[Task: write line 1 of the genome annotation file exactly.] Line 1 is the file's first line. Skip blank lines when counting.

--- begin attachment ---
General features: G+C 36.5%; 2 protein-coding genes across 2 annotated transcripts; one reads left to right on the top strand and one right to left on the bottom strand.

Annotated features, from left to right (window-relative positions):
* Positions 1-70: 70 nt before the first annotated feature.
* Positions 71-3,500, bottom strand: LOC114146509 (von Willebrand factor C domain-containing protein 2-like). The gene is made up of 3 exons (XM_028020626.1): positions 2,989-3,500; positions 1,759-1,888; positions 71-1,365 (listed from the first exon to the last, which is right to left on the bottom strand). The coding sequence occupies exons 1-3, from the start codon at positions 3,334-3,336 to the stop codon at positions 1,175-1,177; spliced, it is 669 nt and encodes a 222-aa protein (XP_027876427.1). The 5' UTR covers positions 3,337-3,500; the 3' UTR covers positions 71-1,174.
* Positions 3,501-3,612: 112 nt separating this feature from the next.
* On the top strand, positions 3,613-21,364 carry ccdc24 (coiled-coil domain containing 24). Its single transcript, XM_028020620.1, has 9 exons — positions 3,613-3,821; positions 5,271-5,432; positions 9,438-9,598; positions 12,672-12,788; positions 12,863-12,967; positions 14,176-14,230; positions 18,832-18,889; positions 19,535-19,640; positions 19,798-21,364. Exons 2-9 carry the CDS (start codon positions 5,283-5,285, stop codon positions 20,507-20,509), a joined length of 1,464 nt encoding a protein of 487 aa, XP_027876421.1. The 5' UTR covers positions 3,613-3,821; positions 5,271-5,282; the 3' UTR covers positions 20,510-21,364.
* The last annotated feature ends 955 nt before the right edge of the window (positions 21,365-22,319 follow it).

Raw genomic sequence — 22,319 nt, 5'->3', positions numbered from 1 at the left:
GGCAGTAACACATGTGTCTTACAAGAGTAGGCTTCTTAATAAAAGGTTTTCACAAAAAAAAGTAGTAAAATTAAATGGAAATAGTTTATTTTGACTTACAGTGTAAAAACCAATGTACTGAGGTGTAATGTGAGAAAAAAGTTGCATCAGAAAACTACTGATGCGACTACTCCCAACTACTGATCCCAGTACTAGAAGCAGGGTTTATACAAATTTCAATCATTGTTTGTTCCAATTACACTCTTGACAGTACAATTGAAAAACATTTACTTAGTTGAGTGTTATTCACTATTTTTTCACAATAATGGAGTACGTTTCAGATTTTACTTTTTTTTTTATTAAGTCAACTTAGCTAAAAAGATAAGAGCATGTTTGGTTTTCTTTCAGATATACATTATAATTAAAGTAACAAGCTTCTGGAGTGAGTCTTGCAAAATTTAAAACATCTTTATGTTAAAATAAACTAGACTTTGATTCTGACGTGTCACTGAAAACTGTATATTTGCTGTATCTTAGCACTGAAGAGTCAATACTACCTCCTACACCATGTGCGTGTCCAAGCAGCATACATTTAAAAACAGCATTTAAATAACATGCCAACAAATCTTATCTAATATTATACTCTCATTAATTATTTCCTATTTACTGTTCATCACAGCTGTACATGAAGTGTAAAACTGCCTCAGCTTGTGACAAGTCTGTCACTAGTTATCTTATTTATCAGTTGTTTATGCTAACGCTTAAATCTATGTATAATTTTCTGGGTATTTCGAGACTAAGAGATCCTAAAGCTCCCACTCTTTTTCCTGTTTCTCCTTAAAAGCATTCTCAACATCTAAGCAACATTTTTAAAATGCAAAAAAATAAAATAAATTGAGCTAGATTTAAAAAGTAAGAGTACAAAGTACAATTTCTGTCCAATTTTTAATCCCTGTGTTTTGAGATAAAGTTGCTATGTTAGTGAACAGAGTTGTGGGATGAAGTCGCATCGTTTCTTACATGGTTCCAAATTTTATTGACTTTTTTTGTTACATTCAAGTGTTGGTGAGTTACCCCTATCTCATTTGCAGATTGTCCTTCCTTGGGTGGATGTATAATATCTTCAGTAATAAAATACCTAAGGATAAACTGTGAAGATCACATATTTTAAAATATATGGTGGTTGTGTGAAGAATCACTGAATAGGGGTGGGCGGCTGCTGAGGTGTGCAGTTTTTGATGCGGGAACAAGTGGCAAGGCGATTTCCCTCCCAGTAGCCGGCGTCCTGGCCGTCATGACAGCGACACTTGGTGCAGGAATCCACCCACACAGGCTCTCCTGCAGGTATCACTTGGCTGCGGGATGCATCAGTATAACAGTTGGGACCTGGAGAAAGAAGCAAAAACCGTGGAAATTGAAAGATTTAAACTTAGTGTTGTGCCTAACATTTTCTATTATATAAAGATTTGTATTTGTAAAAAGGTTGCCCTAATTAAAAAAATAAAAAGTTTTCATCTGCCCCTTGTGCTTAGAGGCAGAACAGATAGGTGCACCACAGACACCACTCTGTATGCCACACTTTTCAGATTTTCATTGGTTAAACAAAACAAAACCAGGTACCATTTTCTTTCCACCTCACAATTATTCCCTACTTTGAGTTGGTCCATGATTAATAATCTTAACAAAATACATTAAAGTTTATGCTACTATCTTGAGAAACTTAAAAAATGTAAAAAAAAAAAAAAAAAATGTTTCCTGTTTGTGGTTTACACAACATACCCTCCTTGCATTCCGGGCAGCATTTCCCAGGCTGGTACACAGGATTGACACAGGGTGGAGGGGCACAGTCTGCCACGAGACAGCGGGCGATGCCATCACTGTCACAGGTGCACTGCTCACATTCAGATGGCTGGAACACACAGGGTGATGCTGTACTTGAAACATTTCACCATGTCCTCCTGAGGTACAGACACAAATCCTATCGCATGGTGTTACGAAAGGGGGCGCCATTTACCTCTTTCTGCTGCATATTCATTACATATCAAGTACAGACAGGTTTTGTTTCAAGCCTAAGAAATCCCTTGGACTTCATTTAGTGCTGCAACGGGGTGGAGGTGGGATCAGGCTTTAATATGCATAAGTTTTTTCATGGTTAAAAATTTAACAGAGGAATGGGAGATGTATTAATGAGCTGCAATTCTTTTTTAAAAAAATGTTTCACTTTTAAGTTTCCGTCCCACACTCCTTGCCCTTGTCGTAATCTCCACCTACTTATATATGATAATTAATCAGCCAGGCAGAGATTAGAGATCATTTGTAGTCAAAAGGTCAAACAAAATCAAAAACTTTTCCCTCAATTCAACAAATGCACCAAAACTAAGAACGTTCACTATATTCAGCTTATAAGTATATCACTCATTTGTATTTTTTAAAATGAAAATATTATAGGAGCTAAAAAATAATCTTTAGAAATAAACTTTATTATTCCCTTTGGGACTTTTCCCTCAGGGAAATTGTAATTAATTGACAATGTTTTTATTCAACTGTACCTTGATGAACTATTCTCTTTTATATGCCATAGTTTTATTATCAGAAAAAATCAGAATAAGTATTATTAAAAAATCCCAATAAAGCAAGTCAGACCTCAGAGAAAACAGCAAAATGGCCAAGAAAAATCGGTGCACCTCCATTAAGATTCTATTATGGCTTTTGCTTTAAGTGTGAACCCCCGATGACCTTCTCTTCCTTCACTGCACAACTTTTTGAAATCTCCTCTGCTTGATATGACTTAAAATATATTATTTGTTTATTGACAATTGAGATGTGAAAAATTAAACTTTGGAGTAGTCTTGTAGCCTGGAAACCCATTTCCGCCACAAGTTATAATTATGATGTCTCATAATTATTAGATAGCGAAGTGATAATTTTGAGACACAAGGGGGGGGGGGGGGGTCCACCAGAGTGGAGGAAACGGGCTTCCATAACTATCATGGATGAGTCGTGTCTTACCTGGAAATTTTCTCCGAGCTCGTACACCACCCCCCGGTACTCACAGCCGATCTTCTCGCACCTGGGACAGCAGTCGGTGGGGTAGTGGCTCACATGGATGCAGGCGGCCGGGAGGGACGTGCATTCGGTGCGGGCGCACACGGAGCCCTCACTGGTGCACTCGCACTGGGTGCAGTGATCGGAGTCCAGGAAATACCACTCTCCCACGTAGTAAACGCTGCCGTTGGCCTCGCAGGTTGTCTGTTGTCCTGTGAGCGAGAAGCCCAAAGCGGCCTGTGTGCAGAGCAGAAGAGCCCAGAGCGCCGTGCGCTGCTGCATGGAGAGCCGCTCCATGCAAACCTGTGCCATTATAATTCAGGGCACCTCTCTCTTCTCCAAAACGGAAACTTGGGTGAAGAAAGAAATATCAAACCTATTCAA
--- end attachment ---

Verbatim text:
General features: G+C 36.5%; 2 protein-coding genes across 2 annotated transcripts; one reads left to right on the top strand and one right to left on the bottom strand.